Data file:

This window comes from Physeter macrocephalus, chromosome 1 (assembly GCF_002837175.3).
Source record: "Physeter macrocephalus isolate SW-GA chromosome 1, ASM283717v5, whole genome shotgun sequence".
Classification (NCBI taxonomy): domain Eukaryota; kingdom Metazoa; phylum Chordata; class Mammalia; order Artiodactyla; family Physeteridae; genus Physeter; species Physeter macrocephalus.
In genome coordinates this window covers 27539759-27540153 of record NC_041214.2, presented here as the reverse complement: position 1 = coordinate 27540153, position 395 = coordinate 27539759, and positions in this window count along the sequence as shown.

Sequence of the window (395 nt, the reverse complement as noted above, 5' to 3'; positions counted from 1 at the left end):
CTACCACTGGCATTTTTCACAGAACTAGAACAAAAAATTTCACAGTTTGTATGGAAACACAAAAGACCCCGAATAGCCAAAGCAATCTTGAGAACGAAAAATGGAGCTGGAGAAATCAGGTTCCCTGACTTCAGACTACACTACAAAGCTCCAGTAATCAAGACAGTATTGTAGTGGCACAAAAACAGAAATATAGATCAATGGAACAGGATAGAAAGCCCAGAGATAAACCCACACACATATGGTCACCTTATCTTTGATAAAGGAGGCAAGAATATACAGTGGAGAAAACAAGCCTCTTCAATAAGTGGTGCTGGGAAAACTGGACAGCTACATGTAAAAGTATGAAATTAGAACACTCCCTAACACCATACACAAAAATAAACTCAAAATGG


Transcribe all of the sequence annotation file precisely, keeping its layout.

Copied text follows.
This window comes from Physeter macrocephalus, chromosome 1 (assembly GCF_002837175.3).
Source record: "Physeter macrocephalus isolate SW-GA chromosome 1, ASM283717v5, whole genome shotgun sequence".
Classification (NCBI taxonomy): domain Eukaryota; kingdom Metazoa; phylum Chordata; class Mammalia; order Artiodactyla; family Physeteridae; genus Physeter; species Physeter macrocephalus.
In genome coordinates this window covers 27539759-27540153 of record NC_041214.2, presented here as the reverse complement: position 1 = coordinate 27540153, position 395 = coordinate 27539759, and positions in this window count along the sequence as shown.

Sequence of the window (395 nt, the reverse complement as noted above, 5' to 3'; positions counted from 1 at the left end):
CTACCACTGGCATTTTTCACAGAACTAGAACAAAAAATTTCACAGTTTGTATGGAAACACAAAAGACCCCGAATAGCCAAAGCAATCTTGAGAACGAAAAATGGAGCTGGAGAAATCAGGTTCCCTGACTTCAGACTACACTACAAAGCTCCAGTAATCAAGACAGTATTGTAGTGGCACAAAAACAGAAATATAGATCAATGGAACAGGATAGAAAGCCCAGAGATAAACCCACACACATATGGTCACCTTATCTTTGATAAAGGAGGCAAGAATATACAGTGGAGAAAACAAGCCTCTTCAATAAGTGGTGCTGGGAAAACTGGACAGCTACATGTAAAAGTATGAAATTAGAACACTCCCTAACACCATACACAAAAATAAACTCAAAATGG